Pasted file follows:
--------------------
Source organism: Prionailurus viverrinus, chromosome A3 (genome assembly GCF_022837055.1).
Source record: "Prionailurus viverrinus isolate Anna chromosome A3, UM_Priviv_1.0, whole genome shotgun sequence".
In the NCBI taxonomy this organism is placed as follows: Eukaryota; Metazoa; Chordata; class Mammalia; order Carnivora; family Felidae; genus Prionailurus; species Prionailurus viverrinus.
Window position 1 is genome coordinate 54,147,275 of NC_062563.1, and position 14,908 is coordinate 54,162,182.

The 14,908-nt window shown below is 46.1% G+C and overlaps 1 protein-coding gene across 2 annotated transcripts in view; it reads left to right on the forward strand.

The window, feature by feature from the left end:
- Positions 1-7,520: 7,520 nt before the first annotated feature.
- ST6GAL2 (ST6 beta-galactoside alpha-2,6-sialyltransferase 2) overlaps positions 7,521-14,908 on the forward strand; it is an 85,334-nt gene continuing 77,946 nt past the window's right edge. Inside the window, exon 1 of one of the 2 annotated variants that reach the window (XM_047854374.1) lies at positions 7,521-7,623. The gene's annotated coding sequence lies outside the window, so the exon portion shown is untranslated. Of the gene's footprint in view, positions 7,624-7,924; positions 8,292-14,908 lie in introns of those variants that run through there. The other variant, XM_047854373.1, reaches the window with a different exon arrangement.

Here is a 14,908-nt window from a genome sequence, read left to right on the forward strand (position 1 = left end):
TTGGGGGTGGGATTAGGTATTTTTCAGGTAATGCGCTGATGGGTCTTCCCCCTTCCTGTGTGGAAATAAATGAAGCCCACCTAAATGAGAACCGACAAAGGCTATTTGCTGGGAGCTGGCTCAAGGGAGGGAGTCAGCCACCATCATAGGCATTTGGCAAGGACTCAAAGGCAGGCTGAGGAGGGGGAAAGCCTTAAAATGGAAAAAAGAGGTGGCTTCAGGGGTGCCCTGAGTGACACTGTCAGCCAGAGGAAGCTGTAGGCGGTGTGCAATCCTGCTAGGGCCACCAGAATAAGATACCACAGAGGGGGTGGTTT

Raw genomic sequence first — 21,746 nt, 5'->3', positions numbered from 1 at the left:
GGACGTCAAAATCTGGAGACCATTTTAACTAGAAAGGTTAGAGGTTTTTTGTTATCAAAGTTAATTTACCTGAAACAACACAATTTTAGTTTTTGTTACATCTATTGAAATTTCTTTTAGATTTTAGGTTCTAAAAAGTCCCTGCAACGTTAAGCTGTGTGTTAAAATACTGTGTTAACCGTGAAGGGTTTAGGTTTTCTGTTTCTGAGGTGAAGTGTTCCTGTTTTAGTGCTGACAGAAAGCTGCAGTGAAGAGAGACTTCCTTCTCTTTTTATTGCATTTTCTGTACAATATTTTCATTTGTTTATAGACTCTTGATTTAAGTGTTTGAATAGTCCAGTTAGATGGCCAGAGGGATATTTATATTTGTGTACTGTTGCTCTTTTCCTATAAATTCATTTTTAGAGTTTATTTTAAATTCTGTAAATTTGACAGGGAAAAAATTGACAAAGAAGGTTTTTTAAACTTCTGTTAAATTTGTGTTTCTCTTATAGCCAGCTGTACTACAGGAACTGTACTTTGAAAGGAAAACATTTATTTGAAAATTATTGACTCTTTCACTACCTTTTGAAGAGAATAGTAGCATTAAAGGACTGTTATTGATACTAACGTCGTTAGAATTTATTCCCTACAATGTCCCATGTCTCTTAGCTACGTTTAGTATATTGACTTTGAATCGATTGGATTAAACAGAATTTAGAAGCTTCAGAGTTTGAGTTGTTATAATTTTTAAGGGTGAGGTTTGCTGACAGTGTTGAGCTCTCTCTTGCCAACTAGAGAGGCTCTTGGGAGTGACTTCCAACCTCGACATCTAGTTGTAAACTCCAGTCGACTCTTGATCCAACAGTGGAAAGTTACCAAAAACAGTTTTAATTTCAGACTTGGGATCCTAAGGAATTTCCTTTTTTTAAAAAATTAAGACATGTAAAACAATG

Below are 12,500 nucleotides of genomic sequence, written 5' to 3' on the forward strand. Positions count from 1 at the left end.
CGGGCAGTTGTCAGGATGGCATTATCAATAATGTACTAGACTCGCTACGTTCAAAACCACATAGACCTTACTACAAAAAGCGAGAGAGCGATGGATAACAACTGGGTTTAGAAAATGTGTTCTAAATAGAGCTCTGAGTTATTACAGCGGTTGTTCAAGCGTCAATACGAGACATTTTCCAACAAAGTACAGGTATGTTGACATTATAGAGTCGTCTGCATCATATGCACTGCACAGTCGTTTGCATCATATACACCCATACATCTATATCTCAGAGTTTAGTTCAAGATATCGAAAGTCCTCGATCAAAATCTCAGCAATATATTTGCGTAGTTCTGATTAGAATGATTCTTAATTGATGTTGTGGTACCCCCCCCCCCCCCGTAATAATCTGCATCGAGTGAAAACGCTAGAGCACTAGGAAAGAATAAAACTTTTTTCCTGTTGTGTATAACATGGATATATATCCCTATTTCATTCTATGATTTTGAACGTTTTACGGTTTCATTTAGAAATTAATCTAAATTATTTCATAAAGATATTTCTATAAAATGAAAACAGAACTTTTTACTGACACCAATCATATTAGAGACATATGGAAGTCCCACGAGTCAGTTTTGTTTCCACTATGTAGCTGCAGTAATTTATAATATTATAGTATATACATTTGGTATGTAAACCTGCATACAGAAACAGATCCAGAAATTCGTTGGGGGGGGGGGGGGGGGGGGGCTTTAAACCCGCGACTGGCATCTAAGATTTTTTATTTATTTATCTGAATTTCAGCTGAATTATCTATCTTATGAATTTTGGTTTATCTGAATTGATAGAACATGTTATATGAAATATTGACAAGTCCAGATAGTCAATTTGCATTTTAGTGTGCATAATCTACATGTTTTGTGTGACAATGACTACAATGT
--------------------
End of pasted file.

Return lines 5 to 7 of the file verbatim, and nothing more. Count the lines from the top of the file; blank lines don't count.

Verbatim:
The 14,908-nt window shown below is 46.1% G+C and overlaps 1 protein-coding gene across 2 annotated transcripts in view; it reads left to right on the forward strand.

The window, feature by feature from the left end:
- Positions 1-7,520: 7,520 nt before the first annotated feature.